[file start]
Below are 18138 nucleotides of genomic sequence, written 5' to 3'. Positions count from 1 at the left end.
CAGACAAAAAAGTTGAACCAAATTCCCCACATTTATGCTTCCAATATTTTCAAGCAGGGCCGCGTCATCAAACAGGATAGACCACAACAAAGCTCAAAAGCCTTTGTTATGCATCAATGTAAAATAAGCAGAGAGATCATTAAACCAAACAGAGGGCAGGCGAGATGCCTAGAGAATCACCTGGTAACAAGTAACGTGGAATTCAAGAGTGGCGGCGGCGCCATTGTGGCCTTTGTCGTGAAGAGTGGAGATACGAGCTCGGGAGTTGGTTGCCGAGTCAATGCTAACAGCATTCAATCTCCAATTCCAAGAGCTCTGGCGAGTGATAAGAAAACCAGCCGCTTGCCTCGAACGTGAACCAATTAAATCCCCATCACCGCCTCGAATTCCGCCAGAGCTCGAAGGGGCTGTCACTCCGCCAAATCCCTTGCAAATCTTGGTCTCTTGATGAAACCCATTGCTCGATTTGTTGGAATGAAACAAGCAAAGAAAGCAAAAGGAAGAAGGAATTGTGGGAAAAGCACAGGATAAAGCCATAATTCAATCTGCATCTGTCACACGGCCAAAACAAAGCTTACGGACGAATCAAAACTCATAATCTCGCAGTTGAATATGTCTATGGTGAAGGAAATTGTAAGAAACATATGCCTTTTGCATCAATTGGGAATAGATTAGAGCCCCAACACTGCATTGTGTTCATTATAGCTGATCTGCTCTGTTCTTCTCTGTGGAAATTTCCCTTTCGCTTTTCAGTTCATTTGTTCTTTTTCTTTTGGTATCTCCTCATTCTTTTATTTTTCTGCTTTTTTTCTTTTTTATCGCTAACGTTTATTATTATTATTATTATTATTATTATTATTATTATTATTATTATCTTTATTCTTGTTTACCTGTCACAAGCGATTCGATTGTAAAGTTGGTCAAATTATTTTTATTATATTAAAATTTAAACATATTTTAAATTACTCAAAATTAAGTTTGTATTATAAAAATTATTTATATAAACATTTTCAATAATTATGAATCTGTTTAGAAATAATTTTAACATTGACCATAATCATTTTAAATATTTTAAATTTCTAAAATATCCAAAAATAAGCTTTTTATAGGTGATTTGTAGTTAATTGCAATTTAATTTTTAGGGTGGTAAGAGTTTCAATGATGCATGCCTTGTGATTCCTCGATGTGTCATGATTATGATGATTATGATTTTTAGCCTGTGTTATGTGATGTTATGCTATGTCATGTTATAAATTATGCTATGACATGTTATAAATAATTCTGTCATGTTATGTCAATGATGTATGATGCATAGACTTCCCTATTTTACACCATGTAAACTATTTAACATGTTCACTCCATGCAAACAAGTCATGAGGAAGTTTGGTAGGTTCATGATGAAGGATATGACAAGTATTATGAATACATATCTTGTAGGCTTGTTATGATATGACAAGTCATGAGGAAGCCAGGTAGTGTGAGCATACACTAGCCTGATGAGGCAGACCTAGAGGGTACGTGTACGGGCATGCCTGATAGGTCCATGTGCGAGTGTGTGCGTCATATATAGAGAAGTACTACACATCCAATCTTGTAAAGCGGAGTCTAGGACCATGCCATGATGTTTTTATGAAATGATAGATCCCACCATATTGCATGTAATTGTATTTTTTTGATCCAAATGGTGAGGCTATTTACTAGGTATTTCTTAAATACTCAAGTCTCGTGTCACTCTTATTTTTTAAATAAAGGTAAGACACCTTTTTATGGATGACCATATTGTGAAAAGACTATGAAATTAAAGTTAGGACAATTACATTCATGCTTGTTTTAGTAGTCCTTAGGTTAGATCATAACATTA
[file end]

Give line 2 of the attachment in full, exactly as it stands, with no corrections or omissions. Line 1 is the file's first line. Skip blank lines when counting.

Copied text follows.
CAGACAAAAAAGTTGAACCAAATTCCCCACATTTATGCTTCCAATATTTTCAAGCAGGGCCGCGTCATCAAACAGGATAGACCACAACAAAGCTCAAAAGCCTTTGTTATGCATCAATGTAAAATAAGCAGAGAGATCATTAAACCAAACAGAGGGCAGGCGAGATGCCTAGAGAATCACCTGGTAACAAGTAACGTGGAATTCAAGAGTGGCGGCGGCGCCATTGTGGCCTTTGTCGTGAAGAGTGGAGATACGAGCTCGGGAGTTGGTTGCCGAGTCAATGCTAACAGCATTCAATCTCCAATTCCAAGAGCTCTGGCGAGTGATAAGAAAACCAGCCGCTTGCCTCGAACGTGAACCAATTAAATCCCCATCACCGCCTCGAATTCCGCCAGAGCTCGAAGGGGCTGTCACTCCGCCAAATCCCTTGCAAATCTTGGTCTCTTGATGAAACCCATTGCTCGATTTGTTGGAATGAAACAAGCAAAGAAAGCAAAAGGAAGAAGGAATTGTGGGAAAAGCACAGGATAAAGCCATAATTCAATCTGCATCTGTCACACGGCCAAAACAAAGCTTACGGACGAATCAAAACTCATAATCTCGCAGTTGAATATGTCTATGGTGAAGGAAATTGTAAGAAACATATGCCTTTTGCATCAATTGGGAATAGATTAGAGCCCCAACACTGCATTGTGTTCATTATAGCTGATCTGCTCTGTTCTTCTCTGTGGAAATTTCCCTTTCGCTTTTCAGTTCATTTGTTCTTTTTCTTTTGGTATCTCCTCATTCTTTTATTTTTCTGCTTTTTTTCTTTTTTATCGCTAACGTTTATTATTATTATTATTATTATTATTATTATTATTATTATTATTATCTTTATTCTTGTTTACCTGTCACAAGCGATTCGATTGTAAAGTTGGTCAAATTATTTTTATTATATTAAAATTTAAACATATTTTAAATTACTCAAAATTAAGTTTGTATTATAAAAATTATTTATATAAACATTTTCAATAATTATGAATCTGTTTAGAAATAATTTTAACATTGACCATAATCATTTTAAATATTTTAAATTTCTAAAATATCCAAAAATAAGCTTTTTATAGGTGATTTGTAGTTAATTGCAATTTAATTTTTAGGGTGGTAAGAGTTTCAATGATGCATGCCTTGTGATTCCTCGATGTGTCATGATTATGATGATTATGATTTTTAGCCTGTGTTATGTGATGTTATGCTATGTCATGTTATAAATTATGCTATGACATGTTATAAATAATTCTGTCATGTTATGTCAATGATGTATGATGCATAGACTTCCCTATTTTACACCATGTAAACTATTTAACATGTTCACTCCATGCAAACAAGTCATGAGGAAGTTTGGTAGGTTCATGATGAAGGATATGACAAGTATTATGAATACATATCTTGTAGGCTTGTTATGATATGACAAGTCATGAGGAAGCCAGGTAGTGTGAGCATACACTAGCCTGATGAGGCAGACCTAGAGGGTACGTGTACGGGCATGCCTGATAGGTCCATGTGCGAGTGTGTGCGTCATATATAGAGAAGTACTACACATCCAATCTTGTAAAGCGGAGTCTAGGACCATGCCATGATGTTTTTATGAAATGATAGATCCCACCATATTGCATGTAATTGTATTTTTTTGATCCAAATGGTGAGGCTATTTACTAGGTATTTCTTAAATACTCAAGTCTCGTGTCACTCTTATTTTTTAAATAAAGGTAAGACACCTTTTTATGGATGACCATATTGTGAAAAGACTATGAAATTAAAGTTAGGACAATTACATTCATGCTTGTTTTAGTAGTCCTTAGGTTAGATCATAACATTA